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Author Topic: Semi automatic transmission  (Read 581 times)
richard5933
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« on: March 16, 2018, 11:01:07 AM »

Any of the buses in the US ever use something like this? Don't think I've ever seen one.

https://www.youtube.com/watch?v=GE6p-KffdTo
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Richard
1974 GMC P8M4108a-125 (Current Bus)
1964 GM PD4106-2412
Located in beautiful Wisconsin
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Oonrahnjay
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« Reply #1 on: March 16, 2018, 12:22:29 PM »

  Any of the buses in the US ever use something like this? Don't think I've ever seen one.  ... 

     I've seen one.  In fact,  I own one!
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Bruce H; Wallace (near Wilmington) NC
1976 Daimler (British) Double-Decker Bus; 34' long
6-cyl, 4-stroke, Leyland O-680 engine

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« Reply #2 on: March 16, 2018, 06:54:59 PM »

In about 1970 I got to test drive a demo Crown Supercoach school bus which had an air shift shifter on the dash.  Short lever.  Still had a clutch pedal.  The transmission was air shifted.  Did not work so well.  Much clashing and noise until one got the hang of it.  Sad
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Iceni John
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« Reply #3 on: March 16, 2018, 08:09:56 PM »

Semi-auto gearboxes were the most common bus transmission at one time in England.   Leyland and Bristol used them on most of their buses  -  here's a preserved Leyland Leopard being shifted correctly:   https://www.youtube.com/watch?v=oKKKgjzKcsw   The shifters were either air-operated or electro-pneumatic, making the distinctive hiss during every shift.   It's a pity they never caught on in this country:  they seem to me to be ideally suited for buses.   I have fond memories of Leyland Tigers and Bristol REs being hustled along narrow country roads with the driver expertly shifting to keep the engine in its sweet spot.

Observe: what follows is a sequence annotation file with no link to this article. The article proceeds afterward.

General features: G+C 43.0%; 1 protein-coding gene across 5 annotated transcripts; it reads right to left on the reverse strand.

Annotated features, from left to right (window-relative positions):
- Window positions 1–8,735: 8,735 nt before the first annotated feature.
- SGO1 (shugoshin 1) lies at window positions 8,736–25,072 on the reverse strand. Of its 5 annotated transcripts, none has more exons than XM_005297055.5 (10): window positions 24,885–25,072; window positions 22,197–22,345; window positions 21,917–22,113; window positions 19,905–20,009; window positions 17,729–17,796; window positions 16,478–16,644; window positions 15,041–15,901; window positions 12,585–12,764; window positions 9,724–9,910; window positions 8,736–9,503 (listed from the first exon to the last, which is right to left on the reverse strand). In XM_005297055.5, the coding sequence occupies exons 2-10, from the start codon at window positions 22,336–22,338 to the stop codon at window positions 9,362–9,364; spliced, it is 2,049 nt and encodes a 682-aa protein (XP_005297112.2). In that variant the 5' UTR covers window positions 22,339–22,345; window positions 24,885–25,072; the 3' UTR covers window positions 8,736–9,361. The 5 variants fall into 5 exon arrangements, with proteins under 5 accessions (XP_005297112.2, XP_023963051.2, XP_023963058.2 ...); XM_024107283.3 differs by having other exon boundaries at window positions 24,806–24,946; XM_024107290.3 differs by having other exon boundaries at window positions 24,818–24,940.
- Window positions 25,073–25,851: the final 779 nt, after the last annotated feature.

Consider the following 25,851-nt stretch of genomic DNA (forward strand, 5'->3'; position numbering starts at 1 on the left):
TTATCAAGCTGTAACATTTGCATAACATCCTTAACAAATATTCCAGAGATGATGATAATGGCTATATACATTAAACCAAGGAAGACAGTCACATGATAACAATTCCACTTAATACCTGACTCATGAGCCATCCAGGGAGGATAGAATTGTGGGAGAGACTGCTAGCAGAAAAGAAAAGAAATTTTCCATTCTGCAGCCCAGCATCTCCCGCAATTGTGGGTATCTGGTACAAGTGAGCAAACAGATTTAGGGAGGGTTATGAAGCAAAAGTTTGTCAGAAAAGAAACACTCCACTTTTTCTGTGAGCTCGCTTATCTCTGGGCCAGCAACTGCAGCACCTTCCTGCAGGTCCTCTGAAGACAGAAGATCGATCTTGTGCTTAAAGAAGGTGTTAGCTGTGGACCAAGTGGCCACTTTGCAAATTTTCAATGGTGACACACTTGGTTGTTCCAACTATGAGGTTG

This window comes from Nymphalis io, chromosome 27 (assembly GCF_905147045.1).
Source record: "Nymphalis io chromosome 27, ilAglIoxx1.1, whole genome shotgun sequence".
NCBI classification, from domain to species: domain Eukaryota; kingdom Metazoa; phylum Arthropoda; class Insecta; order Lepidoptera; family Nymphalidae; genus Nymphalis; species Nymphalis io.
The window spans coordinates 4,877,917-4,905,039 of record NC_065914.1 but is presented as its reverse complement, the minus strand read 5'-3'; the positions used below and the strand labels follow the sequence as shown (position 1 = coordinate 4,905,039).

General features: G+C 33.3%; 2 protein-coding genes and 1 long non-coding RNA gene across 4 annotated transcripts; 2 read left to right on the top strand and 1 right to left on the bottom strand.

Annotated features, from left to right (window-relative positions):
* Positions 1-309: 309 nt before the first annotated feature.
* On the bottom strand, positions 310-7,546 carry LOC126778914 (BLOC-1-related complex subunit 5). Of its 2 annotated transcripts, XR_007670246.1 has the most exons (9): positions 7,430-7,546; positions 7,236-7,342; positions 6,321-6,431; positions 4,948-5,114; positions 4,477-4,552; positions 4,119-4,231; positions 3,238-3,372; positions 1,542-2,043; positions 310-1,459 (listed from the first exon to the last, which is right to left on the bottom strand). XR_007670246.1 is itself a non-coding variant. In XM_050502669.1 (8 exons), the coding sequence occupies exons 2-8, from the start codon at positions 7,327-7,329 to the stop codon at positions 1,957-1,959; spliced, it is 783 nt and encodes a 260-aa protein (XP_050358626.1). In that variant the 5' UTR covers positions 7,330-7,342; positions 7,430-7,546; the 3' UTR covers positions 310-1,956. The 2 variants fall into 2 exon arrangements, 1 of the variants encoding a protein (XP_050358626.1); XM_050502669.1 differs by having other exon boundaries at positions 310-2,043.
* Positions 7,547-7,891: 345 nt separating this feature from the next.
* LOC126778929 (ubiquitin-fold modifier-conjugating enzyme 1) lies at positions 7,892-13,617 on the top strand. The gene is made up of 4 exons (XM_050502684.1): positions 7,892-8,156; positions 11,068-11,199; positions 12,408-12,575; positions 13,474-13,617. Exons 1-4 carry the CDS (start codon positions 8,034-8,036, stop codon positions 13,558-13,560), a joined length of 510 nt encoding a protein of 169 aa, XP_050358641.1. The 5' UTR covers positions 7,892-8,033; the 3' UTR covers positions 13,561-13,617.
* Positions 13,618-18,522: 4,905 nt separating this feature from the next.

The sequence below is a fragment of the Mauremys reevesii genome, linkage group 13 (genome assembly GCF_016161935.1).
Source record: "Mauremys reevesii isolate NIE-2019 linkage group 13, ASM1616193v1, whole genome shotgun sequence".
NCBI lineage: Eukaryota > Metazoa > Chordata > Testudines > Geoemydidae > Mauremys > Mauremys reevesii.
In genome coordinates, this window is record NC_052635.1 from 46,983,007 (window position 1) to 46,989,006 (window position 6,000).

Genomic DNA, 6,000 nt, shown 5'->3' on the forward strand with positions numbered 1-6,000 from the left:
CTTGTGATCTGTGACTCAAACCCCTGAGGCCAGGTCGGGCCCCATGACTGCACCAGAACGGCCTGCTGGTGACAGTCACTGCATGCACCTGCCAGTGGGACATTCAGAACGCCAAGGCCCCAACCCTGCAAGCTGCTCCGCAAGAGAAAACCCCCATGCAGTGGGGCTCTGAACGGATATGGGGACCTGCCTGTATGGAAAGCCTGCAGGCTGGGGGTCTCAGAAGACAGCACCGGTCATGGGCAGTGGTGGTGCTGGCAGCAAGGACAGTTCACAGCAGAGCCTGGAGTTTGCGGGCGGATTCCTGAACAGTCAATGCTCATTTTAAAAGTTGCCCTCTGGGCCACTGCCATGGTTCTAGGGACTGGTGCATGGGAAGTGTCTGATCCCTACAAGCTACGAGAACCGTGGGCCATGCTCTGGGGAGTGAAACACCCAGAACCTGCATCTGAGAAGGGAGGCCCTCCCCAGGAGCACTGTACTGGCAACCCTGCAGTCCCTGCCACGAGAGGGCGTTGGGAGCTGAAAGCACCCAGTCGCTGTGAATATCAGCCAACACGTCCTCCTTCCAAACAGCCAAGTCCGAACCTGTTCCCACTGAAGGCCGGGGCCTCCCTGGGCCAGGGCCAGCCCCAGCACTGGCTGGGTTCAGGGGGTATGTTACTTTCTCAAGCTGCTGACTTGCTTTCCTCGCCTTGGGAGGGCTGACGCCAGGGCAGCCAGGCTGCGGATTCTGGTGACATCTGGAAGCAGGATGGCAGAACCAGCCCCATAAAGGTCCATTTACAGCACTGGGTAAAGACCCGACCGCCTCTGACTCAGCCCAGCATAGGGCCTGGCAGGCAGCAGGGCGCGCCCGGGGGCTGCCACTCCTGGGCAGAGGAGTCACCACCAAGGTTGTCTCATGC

John
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1990 Crown 2R-40N-552 (the Super II):  6V92TAC / DDEC II / Jake,  HT740.     Hecho en Chino.
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mikke60
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« Reply #4 on: March 17, 2018, 04:40:21 AM »

seems to shift it as if you would an older truck without a syncro tranny. using the engine rpm,s to allow for smoother up shifts as well as downshifting.
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chessie4905
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« Reply #5 on: March 17, 2018, 06:08:17 AM »

Eaton makes semi-automatic transmissions and automat versions. Someone on here had one a while back. Don't know if he's on here anymore.
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GMC h8h 649#028 (4905)
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CrabbyMilton
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« Reply #6 on: March 17, 2018, 02:52:39 PM »

Then people wonder why at least over here ALLISON is king.
More trouble than it's worth with those clutchless manuals.
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TomC
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« Reply #7 on: March 17, 2018, 08:12:42 PM »

There are two types of transmissions in buses and trucks. Fully automatic like the Allison (3000, 4000, TC-10), and the fully automatic autoshift type. Second is full manual transmissions. Good Luck, TomC
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Tom & Donna Christman. '77 AMGeneral 10240B; 8V-71TATAIC V730.
Brian Diehl
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« Reply #8 on: March 19, 2018, 08:31:58 PM »

I'm running an Eaton Autoshift transmission behind my Cummims ISM.  My tranny is the version where you have to use the clutch to get rolling, but once rolling all shifts up and down are automatic and do not use the clutch.  I find it to be perfectly adequate.
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